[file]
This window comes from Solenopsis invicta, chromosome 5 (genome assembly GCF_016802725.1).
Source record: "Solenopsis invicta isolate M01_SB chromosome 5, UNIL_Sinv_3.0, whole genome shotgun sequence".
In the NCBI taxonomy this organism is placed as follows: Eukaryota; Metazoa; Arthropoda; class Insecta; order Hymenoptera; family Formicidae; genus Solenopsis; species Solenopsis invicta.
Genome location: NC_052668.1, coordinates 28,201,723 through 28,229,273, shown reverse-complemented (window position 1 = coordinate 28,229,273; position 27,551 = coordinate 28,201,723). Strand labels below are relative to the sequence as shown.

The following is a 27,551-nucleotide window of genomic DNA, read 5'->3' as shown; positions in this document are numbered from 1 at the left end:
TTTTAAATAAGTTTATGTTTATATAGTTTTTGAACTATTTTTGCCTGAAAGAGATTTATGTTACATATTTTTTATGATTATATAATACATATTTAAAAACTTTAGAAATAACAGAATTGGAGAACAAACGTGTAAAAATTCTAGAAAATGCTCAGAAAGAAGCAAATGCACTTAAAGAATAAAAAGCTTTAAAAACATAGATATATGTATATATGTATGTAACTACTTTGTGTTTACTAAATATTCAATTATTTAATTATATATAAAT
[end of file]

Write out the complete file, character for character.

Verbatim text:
This window comes from Solenopsis invicta, chromosome 5 (genome assembly GCF_016802725.1).
Source record: "Solenopsis invicta isolate M01_SB chromosome 5, UNIL_Sinv_3.0, whole genome shotgun sequence".
In the NCBI taxonomy this organism is placed as follows: Eukaryota; Metazoa; Arthropoda; class Insecta; order Hymenoptera; family Formicidae; genus Solenopsis; species Solenopsis invicta.
Genome location: NC_052668.1, coordinates 28,201,723 through 28,229,273, shown reverse-complemented (window position 1 = coordinate 28,229,273; position 27,551 = coordinate 28,201,723). Strand labels below are relative to the sequence as shown.

The following is a 27,551-nucleotide window of genomic DNA, read 5'->3' as shown; positions in this document are numbered from 1 at the left end:
TTTTAAATAAGTTTATGTTTATATAGTTTTTGAACTATTTTTGCCTGAAAGAGATTTATGTTACATATTTTTTATGATTATATAATACATATTTAAAAACTTTAGAAATAACAGAATTGGAGAACAAACGTGTAAAAATTCTAGAAAATGCTCAGAAAGAAGCAAATGCACTTAAAGAATAAAAAGCTTTAAAAACATAGATATATGTATATATGTATGTAACTACTTTGTGTTTACTAAATATTCAATTATTTAATTATATATAAAT